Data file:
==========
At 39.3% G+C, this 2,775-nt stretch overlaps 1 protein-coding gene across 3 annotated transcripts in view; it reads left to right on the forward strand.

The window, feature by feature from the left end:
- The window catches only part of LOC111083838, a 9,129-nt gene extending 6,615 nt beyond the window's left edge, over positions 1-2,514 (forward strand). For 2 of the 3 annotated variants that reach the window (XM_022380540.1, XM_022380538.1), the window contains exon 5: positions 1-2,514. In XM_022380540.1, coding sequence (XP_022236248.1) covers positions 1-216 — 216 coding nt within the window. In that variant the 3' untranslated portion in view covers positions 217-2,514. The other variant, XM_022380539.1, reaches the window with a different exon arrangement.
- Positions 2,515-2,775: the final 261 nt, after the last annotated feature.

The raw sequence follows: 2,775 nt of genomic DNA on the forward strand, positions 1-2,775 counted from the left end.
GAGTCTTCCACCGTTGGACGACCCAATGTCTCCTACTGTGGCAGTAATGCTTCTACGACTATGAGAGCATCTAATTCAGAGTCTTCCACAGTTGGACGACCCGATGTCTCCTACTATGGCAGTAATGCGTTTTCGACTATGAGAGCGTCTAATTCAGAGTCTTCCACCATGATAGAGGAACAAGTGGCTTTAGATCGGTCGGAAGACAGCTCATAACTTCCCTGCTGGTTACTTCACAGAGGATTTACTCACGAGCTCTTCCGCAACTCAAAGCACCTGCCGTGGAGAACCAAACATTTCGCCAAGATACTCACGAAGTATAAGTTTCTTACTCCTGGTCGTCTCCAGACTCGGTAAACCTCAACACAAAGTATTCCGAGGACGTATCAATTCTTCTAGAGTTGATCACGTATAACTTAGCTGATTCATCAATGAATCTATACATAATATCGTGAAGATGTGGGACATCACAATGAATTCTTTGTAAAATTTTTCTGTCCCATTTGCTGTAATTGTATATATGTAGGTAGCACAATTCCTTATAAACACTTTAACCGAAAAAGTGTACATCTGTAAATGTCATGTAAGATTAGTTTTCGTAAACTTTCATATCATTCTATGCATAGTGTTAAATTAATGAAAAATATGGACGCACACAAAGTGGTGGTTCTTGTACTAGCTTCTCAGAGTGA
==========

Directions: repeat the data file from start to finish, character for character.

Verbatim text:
At 39.3% G+C, this 2,775-nt stretch overlaps 1 protein-coding gene across 3 annotated transcripts in view; it reads left to right on the forward strand.

The window, feature by feature from the left end:
- The window catches only part of LOC111083838, a 9,129-nt gene extending 6,615 nt beyond the window's left edge, over positions 1-2,514 (forward strand). For 2 of the 3 annotated variants that reach the window (XM_022380540.1, XM_022380538.1), the window contains exon 5: positions 1-2,514. In XM_022380540.1, coding sequence (XP_022236248.1) covers positions 1-216 — 216 coding nt within the window. In that variant the 3' untranslated portion in view covers positions 217-2,514. The other variant, XM_022380539.1, reaches the window with a different exon arrangement.
- Positions 2,515-2,775: the final 261 nt, after the last annotated feature.

The raw sequence follows: 2,775 nt of genomic DNA on the forward strand, positions 1-2,775 counted from the left end.
GAGTCTTCCACCGTTGGACGACCCAATGTCTCCTACTGTGGCAGTAATGCTTCTACGACTATGAGAGCATCTAATTCAGAGTCTTCCACAGTTGGACGACCCGATGTCTCCTACTATGGCAGTAATGCGTTTTCGACTATGAGAGCGTCTAATTCAGAGTCTTCCACCATGATAGAGGAACAAGTGGCTTTAGATCGGTCGGAAGACAGCTCATAACTTCCCTGCTGGTTACTTCACAGAGGATTTACTCACGAGCTCTTCCGCAACTCAAAGCACCTGCCGTGGAGAACCAAACATTTCGCCAAGATACTCACGAAGTATAAGTTTCTTACTCCTGGTCGTCTCCAGACTCGGTAAACCTCAACACAAAGTATTCCGAGGACGTATCAATTCTTCTAGAGTTGATCACGTATAACTTAGCTGATTCATCAATGAATCTATACATAATATCGTGAAGATGTGGGACATCACAATGAATTCTTTGTAAAATTTTTCTGTCCCATTTGCTGTAATTGTATATATGTAGGTAGCACAATTCCTTATAAACACTTTAACCGAAAAAGTGTACATCTGTAAATGTCATGTAAGATTAGTTTTCGTAAACTTTCATATCATTCTATGCATAGTGTTAAATTAATGAAAAATATGGACGCACACAAAGTGGTGGTTCTTGTACTAGCTTCTCAGAGTGA